Large-scale Graph Computing at Google

To continue the graph theme Google has got into the act and released information on Pregel. Pregel does not appear to be a new type of potato chip. Pregel is instead a scalable infrastructure... mine a wide range of graphs. In Pregel, programs are expressed as a sequence of iterations. In each iteration, a vertex can, independently of other vertices, receive messages sent to it in the previous iteration, send messages to other vertices, modify its own and its outgoing edges' states, and mutate the graph's topology.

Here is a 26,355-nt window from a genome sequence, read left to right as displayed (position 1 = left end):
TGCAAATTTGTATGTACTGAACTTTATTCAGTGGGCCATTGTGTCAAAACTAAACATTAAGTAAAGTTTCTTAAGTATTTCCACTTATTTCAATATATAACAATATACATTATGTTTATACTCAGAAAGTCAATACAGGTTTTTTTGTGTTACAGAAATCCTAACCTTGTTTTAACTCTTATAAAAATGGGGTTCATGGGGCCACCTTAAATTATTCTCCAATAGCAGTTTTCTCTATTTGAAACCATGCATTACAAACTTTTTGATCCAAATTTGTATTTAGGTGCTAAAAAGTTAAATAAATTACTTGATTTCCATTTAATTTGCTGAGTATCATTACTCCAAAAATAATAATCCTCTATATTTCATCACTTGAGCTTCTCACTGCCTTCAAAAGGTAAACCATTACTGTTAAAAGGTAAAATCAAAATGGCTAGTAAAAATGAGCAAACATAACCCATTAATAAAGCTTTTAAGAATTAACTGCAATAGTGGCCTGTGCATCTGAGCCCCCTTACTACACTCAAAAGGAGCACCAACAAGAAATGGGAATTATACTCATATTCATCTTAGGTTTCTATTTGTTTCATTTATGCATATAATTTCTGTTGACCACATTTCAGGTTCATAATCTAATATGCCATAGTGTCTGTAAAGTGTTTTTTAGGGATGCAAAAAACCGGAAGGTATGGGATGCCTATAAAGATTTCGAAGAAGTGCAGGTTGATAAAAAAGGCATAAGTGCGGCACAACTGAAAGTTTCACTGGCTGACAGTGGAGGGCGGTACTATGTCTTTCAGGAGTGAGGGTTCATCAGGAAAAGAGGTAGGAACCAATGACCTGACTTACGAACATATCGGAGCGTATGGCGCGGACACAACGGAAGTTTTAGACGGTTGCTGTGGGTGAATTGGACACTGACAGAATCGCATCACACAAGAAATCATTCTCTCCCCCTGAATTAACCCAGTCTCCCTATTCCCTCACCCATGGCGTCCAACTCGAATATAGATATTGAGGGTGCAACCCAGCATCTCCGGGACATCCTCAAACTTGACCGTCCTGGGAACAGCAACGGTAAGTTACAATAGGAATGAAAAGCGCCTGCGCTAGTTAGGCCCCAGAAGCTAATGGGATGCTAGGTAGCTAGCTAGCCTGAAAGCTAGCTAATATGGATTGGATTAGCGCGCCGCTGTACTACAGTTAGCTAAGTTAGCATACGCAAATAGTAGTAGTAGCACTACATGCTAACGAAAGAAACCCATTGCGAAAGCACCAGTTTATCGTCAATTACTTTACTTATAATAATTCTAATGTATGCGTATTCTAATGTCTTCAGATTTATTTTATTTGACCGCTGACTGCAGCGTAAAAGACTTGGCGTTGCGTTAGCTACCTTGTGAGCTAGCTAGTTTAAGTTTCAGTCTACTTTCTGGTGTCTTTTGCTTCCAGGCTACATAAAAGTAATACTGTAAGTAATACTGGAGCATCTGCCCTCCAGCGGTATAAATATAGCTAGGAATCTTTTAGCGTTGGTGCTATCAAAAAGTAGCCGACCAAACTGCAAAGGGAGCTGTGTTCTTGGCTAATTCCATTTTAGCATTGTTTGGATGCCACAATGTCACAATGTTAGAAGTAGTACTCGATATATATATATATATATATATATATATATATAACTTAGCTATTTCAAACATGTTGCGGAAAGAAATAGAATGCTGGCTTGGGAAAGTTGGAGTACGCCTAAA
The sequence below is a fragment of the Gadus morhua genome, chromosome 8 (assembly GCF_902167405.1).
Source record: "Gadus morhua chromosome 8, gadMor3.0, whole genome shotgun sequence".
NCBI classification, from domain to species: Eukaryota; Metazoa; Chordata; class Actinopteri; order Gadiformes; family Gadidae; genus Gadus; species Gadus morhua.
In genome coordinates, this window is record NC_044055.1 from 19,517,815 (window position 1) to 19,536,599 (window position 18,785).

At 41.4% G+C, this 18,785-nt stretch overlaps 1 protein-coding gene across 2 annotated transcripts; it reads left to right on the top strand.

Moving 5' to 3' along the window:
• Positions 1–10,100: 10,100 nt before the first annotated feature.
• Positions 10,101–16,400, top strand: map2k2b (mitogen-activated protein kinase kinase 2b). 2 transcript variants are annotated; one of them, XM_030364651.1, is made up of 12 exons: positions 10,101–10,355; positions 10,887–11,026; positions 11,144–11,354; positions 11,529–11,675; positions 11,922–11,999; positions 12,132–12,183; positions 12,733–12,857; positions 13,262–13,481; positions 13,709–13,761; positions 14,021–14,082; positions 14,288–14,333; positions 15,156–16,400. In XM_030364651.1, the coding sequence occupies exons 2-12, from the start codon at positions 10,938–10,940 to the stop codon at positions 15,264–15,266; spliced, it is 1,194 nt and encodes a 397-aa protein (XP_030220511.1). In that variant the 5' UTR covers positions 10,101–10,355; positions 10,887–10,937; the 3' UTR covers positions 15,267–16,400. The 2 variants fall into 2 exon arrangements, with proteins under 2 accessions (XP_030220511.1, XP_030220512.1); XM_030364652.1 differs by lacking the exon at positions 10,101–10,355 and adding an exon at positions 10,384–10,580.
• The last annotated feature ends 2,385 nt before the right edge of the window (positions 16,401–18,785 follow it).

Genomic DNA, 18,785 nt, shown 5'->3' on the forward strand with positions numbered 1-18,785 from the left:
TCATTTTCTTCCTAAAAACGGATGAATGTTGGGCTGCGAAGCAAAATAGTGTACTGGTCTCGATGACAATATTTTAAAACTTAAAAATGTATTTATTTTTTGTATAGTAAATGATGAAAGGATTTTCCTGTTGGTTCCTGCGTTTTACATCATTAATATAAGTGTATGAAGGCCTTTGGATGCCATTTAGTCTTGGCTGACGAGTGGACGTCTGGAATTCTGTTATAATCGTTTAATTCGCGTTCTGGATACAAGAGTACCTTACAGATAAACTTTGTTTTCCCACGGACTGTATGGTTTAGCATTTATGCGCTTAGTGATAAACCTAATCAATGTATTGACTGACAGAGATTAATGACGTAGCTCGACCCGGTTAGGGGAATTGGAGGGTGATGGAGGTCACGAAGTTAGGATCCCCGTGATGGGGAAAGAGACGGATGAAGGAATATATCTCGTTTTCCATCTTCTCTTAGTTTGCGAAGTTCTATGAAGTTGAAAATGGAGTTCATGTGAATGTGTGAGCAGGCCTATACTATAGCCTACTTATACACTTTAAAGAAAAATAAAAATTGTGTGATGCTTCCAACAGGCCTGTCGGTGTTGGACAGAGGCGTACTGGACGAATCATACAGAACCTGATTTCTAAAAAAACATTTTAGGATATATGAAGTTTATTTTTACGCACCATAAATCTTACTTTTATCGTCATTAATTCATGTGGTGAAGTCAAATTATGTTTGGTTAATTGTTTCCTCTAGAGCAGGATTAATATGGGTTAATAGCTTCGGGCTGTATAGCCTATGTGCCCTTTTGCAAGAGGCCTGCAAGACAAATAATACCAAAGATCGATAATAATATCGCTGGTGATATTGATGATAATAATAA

Currently, Pregel scales to billions of vertices and edges, but this limit will keep expanding. Pregel's applicability is harder to quantify, but so far we haven't come across a type of graph or a practical graph computing problem which is not solvable with Pregel. It computes over large graphs much faster than alternatives, and the application programming interface is easy to use. Implementing PageRank, for example, takes only about 15 lines of code. Developers of dozens of Pregel applications within Google have found that "thinking like a vertex," which is the essence of programming in Pregel, is intuitive.

Pregel does not appear to be publicly available, so it's not clear what the purpose of the announcement could be. Maybe it will be a new gmail extension :-)